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IFFI 2017: Marathi cinema yet to find balance between content and commerce, says Prasad Oak


The well-known actor and first-time director also spoke of the importance of keeping theatres alive and not getting carried away with online streaming platforms.

Prasad Oak and Deepak Gawade at a press conference in Goa. Photo: Shutterbugs Images

Sukhpreet Kahlon

Marathi cinema is well represented at the 48th edition of the International Film Festival of India (IFFI) with several Marathi films being screened at the Indian Panorama. The ‘meet the directors’ press conference featured Marathi actor Prasad Oak, whose directorial debut Kaccha Limbu (2017) was also screened at the festival. He was accompanied by National award-winning filmmaker Deepak Gawade whose film Idak: The Goat (2017) was also screened. 

At the conference, Gawade said he was overwhelmed by the selection of his film for the festival and the response it had received. “The film is a journey about wisdom, about the sweet bond between a man and his goat,” he said, revealing that the title is a self-coined word which is the animal's name in the film.

Echoing Gawade, Oak said, “This is a very proud moment for Team Kaccha Limbu. This is my directorial debut and I am very happy that IFFI gave us the chance to participate.”

He also spoke about the representation of Marathi cinema at the festival: “I'm very happy because there are nine Marathi films in the festival this year. Amongst all the nine films, only Kaccha Limbu was selected for the competition section.”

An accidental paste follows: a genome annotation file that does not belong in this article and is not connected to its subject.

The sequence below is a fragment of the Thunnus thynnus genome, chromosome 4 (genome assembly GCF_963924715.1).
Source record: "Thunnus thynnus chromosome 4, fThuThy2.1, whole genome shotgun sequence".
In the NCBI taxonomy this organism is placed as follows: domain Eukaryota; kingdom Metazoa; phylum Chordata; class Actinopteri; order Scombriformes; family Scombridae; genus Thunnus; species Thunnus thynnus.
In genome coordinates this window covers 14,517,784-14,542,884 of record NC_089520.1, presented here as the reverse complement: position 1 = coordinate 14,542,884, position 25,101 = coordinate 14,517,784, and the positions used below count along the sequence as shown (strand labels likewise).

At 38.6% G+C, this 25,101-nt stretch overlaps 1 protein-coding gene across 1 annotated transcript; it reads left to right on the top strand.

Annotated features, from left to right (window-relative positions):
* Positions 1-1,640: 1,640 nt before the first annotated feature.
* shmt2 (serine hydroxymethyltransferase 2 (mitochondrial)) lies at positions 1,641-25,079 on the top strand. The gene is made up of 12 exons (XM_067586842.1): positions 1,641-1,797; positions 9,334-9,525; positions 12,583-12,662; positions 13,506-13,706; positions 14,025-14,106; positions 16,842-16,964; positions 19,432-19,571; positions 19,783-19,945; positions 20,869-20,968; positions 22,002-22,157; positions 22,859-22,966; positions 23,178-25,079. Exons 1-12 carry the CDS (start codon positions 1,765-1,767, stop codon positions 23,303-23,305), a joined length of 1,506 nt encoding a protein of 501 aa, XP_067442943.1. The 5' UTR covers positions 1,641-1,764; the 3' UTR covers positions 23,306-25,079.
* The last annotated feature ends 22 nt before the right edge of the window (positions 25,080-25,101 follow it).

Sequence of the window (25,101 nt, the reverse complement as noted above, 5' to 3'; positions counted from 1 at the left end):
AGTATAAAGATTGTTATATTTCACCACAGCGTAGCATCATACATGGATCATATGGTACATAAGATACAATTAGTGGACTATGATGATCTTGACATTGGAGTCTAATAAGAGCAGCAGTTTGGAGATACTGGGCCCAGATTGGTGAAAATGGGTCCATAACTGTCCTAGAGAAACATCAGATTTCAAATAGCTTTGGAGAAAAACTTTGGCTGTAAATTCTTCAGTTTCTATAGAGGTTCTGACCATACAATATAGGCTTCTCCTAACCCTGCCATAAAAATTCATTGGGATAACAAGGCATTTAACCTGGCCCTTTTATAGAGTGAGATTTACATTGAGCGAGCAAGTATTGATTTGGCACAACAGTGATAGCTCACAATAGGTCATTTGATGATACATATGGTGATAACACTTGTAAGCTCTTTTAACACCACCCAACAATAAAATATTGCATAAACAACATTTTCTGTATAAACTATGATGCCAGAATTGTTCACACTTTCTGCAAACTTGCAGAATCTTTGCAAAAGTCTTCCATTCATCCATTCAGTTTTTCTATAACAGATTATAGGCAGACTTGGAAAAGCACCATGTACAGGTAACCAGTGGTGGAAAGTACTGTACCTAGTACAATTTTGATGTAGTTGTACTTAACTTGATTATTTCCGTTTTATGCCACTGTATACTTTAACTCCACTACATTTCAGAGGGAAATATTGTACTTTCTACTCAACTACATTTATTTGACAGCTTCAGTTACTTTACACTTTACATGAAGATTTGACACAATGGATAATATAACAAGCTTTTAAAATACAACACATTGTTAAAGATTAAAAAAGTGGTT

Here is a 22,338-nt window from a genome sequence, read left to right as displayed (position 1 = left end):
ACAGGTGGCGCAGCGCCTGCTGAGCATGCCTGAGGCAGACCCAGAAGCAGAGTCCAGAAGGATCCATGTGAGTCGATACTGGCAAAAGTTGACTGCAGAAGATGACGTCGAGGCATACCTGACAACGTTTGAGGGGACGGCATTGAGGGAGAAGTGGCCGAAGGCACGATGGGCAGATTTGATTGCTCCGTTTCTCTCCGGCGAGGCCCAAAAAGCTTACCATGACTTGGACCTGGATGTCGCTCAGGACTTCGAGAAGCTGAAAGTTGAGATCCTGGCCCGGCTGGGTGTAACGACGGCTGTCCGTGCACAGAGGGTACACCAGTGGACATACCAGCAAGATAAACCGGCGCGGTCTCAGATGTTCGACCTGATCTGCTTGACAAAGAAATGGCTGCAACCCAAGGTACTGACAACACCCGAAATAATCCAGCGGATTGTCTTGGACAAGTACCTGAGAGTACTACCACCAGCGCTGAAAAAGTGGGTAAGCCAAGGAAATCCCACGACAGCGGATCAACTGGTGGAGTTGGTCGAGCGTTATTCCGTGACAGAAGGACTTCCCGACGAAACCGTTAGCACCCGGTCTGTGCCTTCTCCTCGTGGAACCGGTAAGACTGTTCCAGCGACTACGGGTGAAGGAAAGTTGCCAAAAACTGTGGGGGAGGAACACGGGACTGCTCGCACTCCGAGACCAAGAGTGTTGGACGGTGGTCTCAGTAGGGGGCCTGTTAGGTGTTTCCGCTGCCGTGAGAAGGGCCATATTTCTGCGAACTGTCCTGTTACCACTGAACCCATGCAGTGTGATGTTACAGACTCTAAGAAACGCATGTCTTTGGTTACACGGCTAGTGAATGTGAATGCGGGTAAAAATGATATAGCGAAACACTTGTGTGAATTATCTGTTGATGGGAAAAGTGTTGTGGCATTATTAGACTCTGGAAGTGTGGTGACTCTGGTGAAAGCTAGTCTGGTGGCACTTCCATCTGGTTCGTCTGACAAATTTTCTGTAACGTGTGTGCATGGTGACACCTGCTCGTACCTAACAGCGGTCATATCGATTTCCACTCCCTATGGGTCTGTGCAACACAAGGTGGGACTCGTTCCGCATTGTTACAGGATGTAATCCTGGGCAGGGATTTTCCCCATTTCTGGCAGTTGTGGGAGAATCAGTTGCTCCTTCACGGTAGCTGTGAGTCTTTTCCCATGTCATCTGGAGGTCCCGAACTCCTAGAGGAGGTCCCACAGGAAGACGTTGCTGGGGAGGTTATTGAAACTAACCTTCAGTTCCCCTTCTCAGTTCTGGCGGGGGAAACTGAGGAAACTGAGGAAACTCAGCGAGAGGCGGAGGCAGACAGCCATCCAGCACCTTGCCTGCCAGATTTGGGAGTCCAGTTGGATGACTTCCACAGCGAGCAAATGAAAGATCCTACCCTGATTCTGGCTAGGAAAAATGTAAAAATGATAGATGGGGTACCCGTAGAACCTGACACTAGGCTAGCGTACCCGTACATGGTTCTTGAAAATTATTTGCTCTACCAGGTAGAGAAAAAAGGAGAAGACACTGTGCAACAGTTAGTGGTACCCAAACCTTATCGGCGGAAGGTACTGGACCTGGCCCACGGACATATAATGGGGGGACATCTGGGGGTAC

Talking about the theme of his film, he said, “Kaccha Limbu deals with a problem of special parents. I feel the problem of special parents is more important than that of the special child…They just need love.” 

Speaking of the growth and popularity of regional cinema, Gawade said, “Content is still alive and people come to watch good content. We are proud that even internationally good content is appreciated and producers are supporting such content.” Oak agreed: “Content and performance will ensure viewers.”

The filmmakers also addressed the fact that though the content of Marathi cinema has been improving, commercial success continues to elude many good films. Oak said Marathi cinema is yet to find the balance between good content and commercial sensibility. Gawade agreed, saying it was necessary for producers to recover their money so that they could reinvest in future projects.

The filmmakers also expressed concern over the current system of distribution of Marathi films, saying the process needs to be streamlined so that Marathi films do not get crowded and compete for the same limited spots, ultimately losing out on business.

Oak also spoke of online film viewing and said while it was good for streaming platforms like Netflix and Amazon to make films available, it was nonetheless important to not ignore theatres. “We have to keep theatres alive because the audience watching films online is very different from those going to the theatres,” he said.

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